Driving Habits that Damage Your Car

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There are a handful of things you can do to improve the longevity of your vehicle. While it’s important to stay on top of routine maintenance, there are small, everyday actions you can also do to maximize your vehicle's lifespan.

But what makes a bad driver? This may come as a surprise, but there are some bad driving habits that you might do that seem minor but are actually quite damaging to your car in the long run. A few bad driving habits are:

  • Ignoring warning signs.
  • Speeding over speed bumps.
  • Not using the parking brake.
  • Riding the brakes downhill.

Take a look at the expanded list of bad driving habits below to see if you’re guilty of a few of these. If left unchecked, these driving patterns could result in unnecessary and expensive repairs or part replacements.

Ignoring Warning Signs

It may seem easier to temporarily ignore squeaks, rattles, and warning lights—to simply wave them off or deal with them later. However, kicking the can down the road only allows the issues to fester.

If your car is making odd noises or giving you other indicators that something is not right, it’s critical you confront the problem immediately by taking it to your mechanic. The longer you wait, the more likely the parts will incur severe damage or ultimately fail. As a result, you needlessly put your vehicle, yourself, and other drivers at risk—and potentially increase your bill at the mechanic’s shop.

Braking Incorrectly

Sudden stops may be unavoidable at times, but if you slam on your brakes regularly, you cause the rotors and brake pads to experience wear at a far faster rate. Ideally, the natural friction of the engine and gradual inertial slowing should be all that is required to stop.

When possible, try to coast your way to a halt by simply letting off the accelerator at an earlier point. Changing how you brake not only protects your vehicle, but also conserves gas. Your brake action can also have an impact on your own safety and is especially important to pay attention to in certain conditions, such as if you’re driving in snow for the first time. In all circumstances where you do need to use the brakes, try and make it a smooth and natural motion.

Speeding Over Speed Bumps

Speed bumps are not jumps or off-road features, they are deterrents. They were installed for one reason: to slow down vehicles. If you speed over such obstacles, you can cause severe damage to the frame, suspension, and brakes of your vehicle. A report on UK motorists estimated that 1 in 5 drivers damaged their cars by driving too quickly over speed bumps.

Pay heed to these impediments and drive over them slowly. In most cases, they are installed in neighborhoods or parking lots, places where there is absolutely no reason to be speeding.

Not Using the Parking Brake

When parking, especially on an incline, it’s critical to engage the parking brake, and even more important to engage it prior to putting the car in park.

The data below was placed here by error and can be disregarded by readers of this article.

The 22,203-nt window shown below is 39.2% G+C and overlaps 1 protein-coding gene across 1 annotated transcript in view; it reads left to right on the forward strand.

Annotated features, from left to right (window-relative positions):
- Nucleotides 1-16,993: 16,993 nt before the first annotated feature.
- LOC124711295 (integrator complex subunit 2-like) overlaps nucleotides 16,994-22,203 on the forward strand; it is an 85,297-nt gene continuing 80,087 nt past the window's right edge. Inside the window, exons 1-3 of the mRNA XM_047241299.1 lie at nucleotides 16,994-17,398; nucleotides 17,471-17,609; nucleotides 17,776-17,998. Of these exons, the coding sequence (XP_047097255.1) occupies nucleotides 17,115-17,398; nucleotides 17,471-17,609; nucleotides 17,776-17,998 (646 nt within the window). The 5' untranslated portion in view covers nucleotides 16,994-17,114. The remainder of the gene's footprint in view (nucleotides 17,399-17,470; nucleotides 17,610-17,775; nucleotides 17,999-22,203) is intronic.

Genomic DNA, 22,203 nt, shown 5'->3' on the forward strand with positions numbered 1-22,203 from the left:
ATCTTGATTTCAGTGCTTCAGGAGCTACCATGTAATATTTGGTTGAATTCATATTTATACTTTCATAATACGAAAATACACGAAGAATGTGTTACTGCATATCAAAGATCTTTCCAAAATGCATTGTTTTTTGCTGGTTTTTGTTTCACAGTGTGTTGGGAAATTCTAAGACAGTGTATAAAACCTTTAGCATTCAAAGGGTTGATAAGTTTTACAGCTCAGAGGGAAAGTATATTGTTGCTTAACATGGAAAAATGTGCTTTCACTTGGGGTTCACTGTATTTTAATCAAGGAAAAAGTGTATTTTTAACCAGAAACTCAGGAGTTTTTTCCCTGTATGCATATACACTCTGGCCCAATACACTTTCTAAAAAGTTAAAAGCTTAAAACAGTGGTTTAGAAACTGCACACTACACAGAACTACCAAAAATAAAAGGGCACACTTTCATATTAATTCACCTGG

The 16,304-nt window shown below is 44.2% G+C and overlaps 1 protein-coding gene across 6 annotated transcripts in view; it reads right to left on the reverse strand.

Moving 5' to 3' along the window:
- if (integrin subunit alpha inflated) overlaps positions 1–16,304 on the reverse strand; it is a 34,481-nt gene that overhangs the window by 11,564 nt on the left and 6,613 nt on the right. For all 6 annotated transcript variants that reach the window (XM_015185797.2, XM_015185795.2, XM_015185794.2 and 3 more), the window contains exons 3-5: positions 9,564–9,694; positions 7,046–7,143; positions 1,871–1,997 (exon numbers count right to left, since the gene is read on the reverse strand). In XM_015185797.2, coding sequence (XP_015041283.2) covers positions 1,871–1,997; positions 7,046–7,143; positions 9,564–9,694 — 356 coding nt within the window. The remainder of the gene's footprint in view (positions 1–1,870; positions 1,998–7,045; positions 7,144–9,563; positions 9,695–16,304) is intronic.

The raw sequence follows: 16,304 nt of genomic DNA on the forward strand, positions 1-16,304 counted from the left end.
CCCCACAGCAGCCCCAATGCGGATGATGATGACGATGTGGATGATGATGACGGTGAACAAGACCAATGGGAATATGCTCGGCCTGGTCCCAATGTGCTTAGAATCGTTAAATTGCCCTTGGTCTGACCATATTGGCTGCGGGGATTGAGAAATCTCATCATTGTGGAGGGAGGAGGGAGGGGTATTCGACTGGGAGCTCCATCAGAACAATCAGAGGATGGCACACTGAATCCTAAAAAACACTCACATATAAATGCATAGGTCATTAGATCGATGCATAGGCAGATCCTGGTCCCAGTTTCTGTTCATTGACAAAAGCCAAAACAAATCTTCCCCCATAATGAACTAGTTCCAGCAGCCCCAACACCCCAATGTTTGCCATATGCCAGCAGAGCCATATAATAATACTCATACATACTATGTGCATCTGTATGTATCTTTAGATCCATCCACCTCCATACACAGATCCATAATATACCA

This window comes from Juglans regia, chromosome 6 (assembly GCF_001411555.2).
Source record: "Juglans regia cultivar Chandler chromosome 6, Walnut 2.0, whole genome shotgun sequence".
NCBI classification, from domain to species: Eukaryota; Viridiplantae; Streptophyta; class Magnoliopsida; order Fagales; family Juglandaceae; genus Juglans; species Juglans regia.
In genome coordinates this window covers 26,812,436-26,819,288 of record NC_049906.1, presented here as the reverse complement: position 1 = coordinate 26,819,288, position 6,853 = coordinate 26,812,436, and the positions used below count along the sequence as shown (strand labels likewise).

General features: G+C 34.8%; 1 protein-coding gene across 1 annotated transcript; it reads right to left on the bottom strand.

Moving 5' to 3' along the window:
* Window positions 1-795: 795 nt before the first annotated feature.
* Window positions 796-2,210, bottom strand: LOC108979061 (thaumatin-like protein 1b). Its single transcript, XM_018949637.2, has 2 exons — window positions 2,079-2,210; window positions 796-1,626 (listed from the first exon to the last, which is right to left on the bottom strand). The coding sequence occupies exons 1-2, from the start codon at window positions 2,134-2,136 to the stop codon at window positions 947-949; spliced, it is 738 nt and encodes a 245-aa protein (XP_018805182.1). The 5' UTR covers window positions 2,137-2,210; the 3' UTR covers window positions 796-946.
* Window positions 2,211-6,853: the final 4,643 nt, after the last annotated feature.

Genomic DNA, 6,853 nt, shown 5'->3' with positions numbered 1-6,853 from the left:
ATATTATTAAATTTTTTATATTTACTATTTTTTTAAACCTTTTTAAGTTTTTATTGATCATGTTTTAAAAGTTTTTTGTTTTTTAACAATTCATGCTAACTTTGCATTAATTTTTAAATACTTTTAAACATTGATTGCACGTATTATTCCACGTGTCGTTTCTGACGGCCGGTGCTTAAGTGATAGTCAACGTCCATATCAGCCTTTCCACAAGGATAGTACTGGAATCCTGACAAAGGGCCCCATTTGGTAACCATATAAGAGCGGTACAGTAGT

Allowing the vehicle to roll backwards only to be stopped by the parking pawl puts an inordinate amount of stress and weight on the transmission. Further, if the pawl fails and you did not use the parking brake, nothing is preventing the car from rolling down the street.

Suddenly Shifting from Reverse to Drive

A common habit that many people have is immediately going from reverse to drive without allowing the mechanisms to disengage and engage properly. In the moment, it might not seem like a huge deal, but if done repeatedly, it can cause serious damage to the drivetrain, axle, engine, and transmission. When shifting, come to a complete stop. Be patient, give it a second, then put it in drive.

Driving with the Fuel Tank Near Empty

Empty gas tank light on car dashboard.

Although there may be times where you only have a few bucks in your pocket to spend on gas, regularly driving on low could cause lasting damage to your fuel pump.

Most fuel pumps are actively cooled by being immersed in gas. If you make a habit of driving on empty, your fuel pump can overheat and deteriorate at a faster rate.

Riding the Brakes Downhill

It’s understandable why you may feel the need to keep a foot on the brakes when going down a steep hill: you want to prevent your car from accelerating past the speed limit or losing control. However, riding the brakes creates a notable strain on the brake system and causes them to overheat, which can result in long-term damage to your rotors and brake pads.

Ideally, you should shift into a lower gear, which will allow for natural engine braking to help slow down the vehicle.

Save Your Car—Change Your Habits

The actions above are simple and easy to change, as long as you remain thoughtful and aware of your habits. If you are especially guilty of one of the bad driving habits, consider posting a sticky note or asking your spouse to remind you. By making small behavioral alterations, you can extend the lifetime of your vehicle and stay safe on the road, saving you both money and time over the long haul.

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